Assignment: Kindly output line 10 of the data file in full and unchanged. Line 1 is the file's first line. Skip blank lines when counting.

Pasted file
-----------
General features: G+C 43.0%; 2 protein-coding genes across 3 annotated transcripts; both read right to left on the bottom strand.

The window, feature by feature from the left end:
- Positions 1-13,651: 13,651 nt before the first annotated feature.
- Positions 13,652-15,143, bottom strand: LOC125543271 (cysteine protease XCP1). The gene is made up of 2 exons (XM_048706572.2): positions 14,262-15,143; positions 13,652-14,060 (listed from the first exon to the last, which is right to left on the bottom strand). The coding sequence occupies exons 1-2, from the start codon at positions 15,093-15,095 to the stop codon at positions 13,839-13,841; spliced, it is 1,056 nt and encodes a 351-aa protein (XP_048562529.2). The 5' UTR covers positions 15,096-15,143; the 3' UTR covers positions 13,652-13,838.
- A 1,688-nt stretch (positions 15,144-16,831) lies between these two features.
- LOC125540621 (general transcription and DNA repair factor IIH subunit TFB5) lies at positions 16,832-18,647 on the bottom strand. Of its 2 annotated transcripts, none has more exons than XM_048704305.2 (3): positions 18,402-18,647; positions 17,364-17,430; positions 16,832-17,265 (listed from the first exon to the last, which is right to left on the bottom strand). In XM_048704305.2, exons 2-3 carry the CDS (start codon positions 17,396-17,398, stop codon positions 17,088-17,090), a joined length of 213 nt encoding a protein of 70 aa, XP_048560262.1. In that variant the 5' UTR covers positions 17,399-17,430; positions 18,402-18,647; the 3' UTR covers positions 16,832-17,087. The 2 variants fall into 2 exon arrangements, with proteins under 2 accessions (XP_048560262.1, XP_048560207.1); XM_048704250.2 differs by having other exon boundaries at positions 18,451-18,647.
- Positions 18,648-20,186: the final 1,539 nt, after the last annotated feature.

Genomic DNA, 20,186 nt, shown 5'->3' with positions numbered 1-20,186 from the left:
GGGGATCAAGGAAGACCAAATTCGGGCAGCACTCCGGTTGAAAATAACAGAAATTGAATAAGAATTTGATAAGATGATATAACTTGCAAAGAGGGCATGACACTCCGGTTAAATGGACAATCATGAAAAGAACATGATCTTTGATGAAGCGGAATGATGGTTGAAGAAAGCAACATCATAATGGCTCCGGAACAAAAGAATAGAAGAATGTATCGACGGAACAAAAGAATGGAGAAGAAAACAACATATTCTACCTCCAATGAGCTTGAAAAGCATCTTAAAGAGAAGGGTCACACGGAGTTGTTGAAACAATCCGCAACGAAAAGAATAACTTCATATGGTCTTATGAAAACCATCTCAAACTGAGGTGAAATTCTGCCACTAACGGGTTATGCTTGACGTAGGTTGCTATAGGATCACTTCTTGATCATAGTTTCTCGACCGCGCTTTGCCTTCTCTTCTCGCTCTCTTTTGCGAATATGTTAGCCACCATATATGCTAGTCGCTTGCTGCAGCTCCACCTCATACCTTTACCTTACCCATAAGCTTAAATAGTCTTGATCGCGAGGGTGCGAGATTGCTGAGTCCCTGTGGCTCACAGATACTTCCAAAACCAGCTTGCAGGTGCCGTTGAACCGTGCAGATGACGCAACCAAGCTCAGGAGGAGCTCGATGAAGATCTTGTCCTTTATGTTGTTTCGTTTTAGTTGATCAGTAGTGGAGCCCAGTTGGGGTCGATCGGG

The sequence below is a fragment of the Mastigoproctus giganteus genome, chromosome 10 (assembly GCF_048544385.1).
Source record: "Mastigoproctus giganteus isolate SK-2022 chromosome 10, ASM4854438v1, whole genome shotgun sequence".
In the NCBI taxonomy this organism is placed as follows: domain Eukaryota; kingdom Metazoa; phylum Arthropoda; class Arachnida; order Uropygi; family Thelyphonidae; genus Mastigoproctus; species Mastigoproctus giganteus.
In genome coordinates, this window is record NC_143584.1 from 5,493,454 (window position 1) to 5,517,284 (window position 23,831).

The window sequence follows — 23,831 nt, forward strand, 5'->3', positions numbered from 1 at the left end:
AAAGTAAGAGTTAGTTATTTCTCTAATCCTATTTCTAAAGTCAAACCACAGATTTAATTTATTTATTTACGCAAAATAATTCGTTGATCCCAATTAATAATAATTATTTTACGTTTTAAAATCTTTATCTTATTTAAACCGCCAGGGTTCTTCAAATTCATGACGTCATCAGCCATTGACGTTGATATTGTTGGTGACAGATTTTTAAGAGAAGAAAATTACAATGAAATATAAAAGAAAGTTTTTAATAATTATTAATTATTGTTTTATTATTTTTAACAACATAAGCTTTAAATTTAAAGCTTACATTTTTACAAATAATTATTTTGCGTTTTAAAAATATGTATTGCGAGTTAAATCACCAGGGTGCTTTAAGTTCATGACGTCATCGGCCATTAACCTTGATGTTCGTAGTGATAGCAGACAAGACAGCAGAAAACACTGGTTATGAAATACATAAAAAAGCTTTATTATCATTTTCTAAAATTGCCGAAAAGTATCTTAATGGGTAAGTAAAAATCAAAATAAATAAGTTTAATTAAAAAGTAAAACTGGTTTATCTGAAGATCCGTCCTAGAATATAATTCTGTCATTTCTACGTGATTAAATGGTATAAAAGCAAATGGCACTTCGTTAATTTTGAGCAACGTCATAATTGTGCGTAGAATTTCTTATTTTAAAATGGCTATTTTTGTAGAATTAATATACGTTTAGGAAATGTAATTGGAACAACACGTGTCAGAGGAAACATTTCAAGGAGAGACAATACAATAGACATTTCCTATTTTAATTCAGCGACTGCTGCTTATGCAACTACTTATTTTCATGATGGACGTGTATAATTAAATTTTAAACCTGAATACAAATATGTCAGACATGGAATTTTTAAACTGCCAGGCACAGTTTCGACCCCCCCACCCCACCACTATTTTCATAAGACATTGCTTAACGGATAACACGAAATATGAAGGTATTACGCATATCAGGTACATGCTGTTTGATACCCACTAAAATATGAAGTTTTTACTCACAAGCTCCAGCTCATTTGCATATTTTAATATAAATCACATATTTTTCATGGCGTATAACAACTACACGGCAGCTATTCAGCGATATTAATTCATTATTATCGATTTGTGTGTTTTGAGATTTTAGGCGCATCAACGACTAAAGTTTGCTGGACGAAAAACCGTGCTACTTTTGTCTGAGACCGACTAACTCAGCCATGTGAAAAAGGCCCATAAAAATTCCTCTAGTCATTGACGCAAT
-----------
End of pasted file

The sequence below is a fragment of the Mastigoproctus giganteus genome, chromosome 10 (assembly GCF_048544385.1).